By FRANK SWERTLOW
Richard Colburn, featured by the Business Journal last week as one of the 50 richest people in Los Angeles, is about to get richer.
By agreeing last week to sell his equipment leasing business, U.S. Rentals Inc., to United Rentals Inc. for $1 billion in stock, the 86-year-old Beverly Hills resident will see his personal fortune rise by more than $45 million.
That may sound like a lot, but based on the Business Journal estimates, it represents a mere 6 percent bump for Colburn, whose personal net worth before the deal was estimated at $750 million.
Colburn, who will become chairman emeritus of the post-merger United Rentals Inc., was out of the country and unavailable for comment last week, according to Howard Kalt, a U.S. Rentals spokesman.
Colburn owns 20.7 million shares, or 67.5 percent of U.S. Rentals’ total. At the market close on June 16, the day the deal was announced, Colburn’s stake in U.S. Rentals was worth $695 million.
Under the buyout deal, each share of U.S. Rentals will be exchanged for 0.9625 of a share of United Rentals. The June 16 closing price of United Rentals was $37.75 a share, making Colburn’s equity in the new company worth about $741.8 million.
Kalt said all of Colburn’s investment in U.S. Rentals has been earmarked for the Colburn School for Performing Arts in downtown. An official at the school last week said any comments about its pending windfall from Colburn would be premature and “inappropriate.”
Colburn started out to become a professional musician, even playing in the San Diego Symphony’s inaugural performance in 1927 as a teenager. But when his music teacher told him he would never reach the top ranks, he relegated his music to a hobby.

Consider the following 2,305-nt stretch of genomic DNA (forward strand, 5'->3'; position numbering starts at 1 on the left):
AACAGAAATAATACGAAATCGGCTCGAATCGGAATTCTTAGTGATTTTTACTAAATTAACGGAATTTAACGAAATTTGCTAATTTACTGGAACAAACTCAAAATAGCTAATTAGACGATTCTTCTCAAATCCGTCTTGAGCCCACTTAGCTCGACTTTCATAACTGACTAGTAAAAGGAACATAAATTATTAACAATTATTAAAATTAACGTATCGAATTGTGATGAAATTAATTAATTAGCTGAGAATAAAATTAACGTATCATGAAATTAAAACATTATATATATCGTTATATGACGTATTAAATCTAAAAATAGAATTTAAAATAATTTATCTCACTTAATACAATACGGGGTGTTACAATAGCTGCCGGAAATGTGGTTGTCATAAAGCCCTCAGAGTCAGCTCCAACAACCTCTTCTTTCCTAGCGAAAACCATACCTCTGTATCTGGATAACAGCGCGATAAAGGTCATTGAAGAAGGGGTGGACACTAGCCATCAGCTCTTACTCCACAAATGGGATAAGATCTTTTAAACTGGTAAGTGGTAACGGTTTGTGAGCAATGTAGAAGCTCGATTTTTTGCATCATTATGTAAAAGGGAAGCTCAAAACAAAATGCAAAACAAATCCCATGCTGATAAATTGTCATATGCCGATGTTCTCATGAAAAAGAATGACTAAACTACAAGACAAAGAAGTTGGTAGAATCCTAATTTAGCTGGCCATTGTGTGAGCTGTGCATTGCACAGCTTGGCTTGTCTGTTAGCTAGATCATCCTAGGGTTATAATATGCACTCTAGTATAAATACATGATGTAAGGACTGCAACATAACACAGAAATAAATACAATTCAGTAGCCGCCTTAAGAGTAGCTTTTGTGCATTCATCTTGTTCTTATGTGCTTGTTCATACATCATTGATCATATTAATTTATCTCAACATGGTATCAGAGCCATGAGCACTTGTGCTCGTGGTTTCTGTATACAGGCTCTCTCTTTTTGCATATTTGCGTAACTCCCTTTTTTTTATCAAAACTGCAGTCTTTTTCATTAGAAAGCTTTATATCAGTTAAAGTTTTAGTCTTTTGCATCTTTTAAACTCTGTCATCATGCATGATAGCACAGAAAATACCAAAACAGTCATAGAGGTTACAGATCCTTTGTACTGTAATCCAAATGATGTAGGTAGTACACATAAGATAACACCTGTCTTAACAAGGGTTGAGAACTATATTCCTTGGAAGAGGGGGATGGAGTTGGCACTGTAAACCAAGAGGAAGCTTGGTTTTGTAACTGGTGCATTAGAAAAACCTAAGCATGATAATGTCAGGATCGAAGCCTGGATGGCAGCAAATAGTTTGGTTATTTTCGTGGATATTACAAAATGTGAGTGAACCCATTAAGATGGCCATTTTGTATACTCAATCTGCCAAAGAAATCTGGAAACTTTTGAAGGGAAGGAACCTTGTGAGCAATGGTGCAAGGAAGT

After dropping out of college and working for an investment bank for a while, Colburn bought a few electrical utilities and foundries, with backing from the investment bank. He next started his own business as a construction equipment distributor.
He bought a struggling equipment leasing company, Modesto-based Leasing Enterprises Inc., in 1975 and renamed it U.S. Rentals. He built the company over two decades and then sold about one-third of its equity through an initial public offering in February 1997. Colburn retained his 67.5 percent stake until agreeing to the stock swap deal last week.
As for his music, Colburn has played with several local orchestras over the years and co-founded the Los Angeles Chamber Orchestra. He also owns a collection of rare Stradivarius violins.
The $1.2 billion deal will make Greenwich, Conn.-based United Rentals the largest equipment rental company in the United States. The combined company will rent backhoes, forklifts, hand tools, tables, chairs and other items at 296 sites in 33 states, Canada and Mexico, generating annual sales of about $1.4 billion. United Rentals officials say they expect no antitrust problems for the deal, which is subject to approval by regulators.